Assange here conflates the “data” of scientific publication with “source material”. They are not the same thing. “Data” is what appears in the source material of scientific research once very strict rules of interpretation have been accepted and adhered to. The strictest rules of interpretation would be the rules governing mathematical language. 1 + 1 = 3 is always going to be interpreted as “wrong” here, and rejected by anyone with a modicum of knowledge about arithmetic. The rules of interpretation for plain language are far more flexible, far more ambiguous, and it is often far, far harder to conclude which particular set of rules should apply to a particular piece of language. The upshot of this is that providing source material is no guarantee of protection against misinformation. All it requires is the introduction of a particular interpretation (a “spin” or “framing” of the source documents) in order to misinform. And this is exactly what Wikileaks does.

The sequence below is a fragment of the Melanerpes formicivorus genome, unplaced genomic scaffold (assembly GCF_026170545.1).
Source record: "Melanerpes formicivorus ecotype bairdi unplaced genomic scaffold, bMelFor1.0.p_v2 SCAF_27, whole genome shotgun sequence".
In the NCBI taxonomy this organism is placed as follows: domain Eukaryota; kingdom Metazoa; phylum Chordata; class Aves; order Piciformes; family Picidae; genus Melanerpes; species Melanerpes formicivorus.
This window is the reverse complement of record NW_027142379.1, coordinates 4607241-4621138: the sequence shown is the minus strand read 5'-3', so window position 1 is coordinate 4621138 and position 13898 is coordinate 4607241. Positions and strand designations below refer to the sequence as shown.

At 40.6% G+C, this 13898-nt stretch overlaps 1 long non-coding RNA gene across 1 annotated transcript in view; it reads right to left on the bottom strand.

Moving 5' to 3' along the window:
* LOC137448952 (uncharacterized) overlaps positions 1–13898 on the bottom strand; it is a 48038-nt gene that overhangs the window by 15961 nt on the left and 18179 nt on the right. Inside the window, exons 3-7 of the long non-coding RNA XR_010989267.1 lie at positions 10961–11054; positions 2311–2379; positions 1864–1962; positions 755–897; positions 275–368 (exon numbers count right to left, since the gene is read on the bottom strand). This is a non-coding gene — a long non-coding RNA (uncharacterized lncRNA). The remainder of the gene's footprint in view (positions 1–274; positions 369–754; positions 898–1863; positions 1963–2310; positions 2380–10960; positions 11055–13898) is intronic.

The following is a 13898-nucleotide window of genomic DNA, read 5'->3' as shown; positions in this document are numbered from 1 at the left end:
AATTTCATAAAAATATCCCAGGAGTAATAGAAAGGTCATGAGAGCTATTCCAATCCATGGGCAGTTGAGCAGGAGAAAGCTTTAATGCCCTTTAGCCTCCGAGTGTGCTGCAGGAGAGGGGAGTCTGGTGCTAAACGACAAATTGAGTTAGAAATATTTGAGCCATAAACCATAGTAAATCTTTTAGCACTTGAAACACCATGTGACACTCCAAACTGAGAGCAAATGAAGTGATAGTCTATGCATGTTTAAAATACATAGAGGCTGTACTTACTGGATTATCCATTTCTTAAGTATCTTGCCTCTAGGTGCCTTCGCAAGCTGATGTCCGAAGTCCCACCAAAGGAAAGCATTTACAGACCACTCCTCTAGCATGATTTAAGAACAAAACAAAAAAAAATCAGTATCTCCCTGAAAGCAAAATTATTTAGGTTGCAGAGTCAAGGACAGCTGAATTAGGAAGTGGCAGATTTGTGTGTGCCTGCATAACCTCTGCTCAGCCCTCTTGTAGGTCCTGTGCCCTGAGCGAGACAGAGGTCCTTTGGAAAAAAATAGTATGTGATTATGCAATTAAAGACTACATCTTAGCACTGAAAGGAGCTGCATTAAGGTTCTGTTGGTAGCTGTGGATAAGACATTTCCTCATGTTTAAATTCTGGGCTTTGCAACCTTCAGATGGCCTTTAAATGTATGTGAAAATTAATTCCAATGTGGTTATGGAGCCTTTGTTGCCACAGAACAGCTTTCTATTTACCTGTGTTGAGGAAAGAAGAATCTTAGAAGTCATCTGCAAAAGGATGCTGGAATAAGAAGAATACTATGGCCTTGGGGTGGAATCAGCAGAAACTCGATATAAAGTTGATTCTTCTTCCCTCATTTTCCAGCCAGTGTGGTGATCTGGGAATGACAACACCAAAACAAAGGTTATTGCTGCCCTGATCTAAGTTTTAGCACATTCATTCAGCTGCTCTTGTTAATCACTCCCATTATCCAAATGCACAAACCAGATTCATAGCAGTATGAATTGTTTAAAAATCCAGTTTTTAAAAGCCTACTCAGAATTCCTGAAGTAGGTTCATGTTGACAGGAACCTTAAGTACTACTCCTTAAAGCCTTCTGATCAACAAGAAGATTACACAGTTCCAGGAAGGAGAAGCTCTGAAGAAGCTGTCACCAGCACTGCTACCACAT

Sociologist Zeynep Tufekci has described the process:

WikiLeaks seems to have a playbook for its disinformation campaigns. The first step is to dump many documents at once — rather than allowing journalists to scrutinize them and absorb their significance before publication. The second step is to sensationalize the material with misleading news releases and tweets. The third step is to sit back and watch as the news media unwittingly promotes the WikiLeaks agenda under the auspices of independent reporting.